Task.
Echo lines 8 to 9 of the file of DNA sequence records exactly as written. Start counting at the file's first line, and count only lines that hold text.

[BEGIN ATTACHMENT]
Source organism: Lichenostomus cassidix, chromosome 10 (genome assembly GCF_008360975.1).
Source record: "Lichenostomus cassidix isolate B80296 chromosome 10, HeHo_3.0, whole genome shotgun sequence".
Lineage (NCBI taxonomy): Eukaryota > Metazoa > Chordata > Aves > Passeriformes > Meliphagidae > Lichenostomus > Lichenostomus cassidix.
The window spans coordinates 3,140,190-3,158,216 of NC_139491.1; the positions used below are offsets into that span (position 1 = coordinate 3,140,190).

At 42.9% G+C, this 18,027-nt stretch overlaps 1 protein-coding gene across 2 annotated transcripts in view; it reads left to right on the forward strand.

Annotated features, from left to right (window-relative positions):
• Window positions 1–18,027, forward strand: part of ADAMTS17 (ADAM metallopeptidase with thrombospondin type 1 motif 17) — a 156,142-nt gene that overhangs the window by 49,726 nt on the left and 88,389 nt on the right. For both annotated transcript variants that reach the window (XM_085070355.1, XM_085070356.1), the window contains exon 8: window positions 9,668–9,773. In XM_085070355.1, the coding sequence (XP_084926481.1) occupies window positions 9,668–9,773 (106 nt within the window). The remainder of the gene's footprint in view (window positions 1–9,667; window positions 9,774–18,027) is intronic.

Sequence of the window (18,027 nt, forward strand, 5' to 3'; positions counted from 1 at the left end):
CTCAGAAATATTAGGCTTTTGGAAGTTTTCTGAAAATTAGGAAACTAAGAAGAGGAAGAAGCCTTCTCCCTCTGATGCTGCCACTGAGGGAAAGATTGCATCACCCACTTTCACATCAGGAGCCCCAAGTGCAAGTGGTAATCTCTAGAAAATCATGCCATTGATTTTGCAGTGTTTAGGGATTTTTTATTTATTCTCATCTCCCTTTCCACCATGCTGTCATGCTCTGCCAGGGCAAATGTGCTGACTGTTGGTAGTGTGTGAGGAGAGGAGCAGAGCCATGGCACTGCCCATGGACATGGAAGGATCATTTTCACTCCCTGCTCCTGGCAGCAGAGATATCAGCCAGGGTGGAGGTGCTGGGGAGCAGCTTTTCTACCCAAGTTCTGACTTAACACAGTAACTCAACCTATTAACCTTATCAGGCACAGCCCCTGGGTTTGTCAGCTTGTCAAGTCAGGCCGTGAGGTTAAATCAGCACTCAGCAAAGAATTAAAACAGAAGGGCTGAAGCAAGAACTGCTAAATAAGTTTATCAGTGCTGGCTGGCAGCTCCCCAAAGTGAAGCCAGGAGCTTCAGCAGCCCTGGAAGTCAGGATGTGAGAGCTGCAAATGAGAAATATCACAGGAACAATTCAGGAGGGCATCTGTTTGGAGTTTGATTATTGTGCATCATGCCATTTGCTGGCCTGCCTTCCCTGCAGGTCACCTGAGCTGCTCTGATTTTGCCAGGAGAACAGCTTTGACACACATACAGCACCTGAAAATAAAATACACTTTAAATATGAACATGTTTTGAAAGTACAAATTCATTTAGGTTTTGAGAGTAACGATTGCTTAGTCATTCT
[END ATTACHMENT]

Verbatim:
Sequence of the window (18,027 nt, forward strand, 5' to 3'; positions counted from 1 at the left end):
CTCAGAAATATTAGGCTTTTGGAAGTTTTCTGAAAATTAGGAAACTAAGAAGAGGAAGAAGCCTTCTCCCTCTGATGCTGCCACTGAGGGAAAGATTGCATCACCCACTTTCACATCAGGAGCCCCAAGTGCAAGTGGTAATCTCTAGAAAATCATGCCATTGATTTTGCAGTGTTTAGGGATTTTTTATTTATTCTCATCTCCCTTTCCACCATGCTGTCATGCTCTGCCAGGGCAAATGTGCTGACTGTTGGTAGTGTGTGAGGAGAGGAGCAGAGCCATGGCACTGCCCATGGACATGGAAGGATCATTTTCACTCCCTGCTCCTGGCAGCAGAGATATCAGCCAGGGTGGAGGTGCTGGGGAGCAGCTTTTCTACCCAAGTTCTGACTTAACACAGTAACTCAACCTATTAACCTTATCAGGCACAGCCCCTGGGTTTGTCAGCTTGTCAAGTCAGGCCGTGAGGTTAAATCAGCACTCAGCAAAGAATTAAAACAGAAGGGCTGAAGCAAGAACTGCTAAATAAGTTTATCAGTGCTGGCTGGCAGCTCCCCAAAGTGAAGCCAGGAGCTTCAGCAGCCCTGGAAGTCAGGATGTGAGAGCTGCAAATGAGAAATATCACAGGAACAATTCAGGAGGGCATCTGTTTGGAGTTTGATTATTGTGCATCATGCCATTTGCTGGCCTGCCTTCCCTGCAGGTCACCTGAGCTGCTCTGATTTTGCCAGGAGAACAGCTTTGACACACATACAGCACCTGAAAATAAAATACACTTTAAATATGAACATGTTTTGAAAGTACAAATTCATTTAGGTTTTGAGAGTAACGATTGCTTAGTCATTCT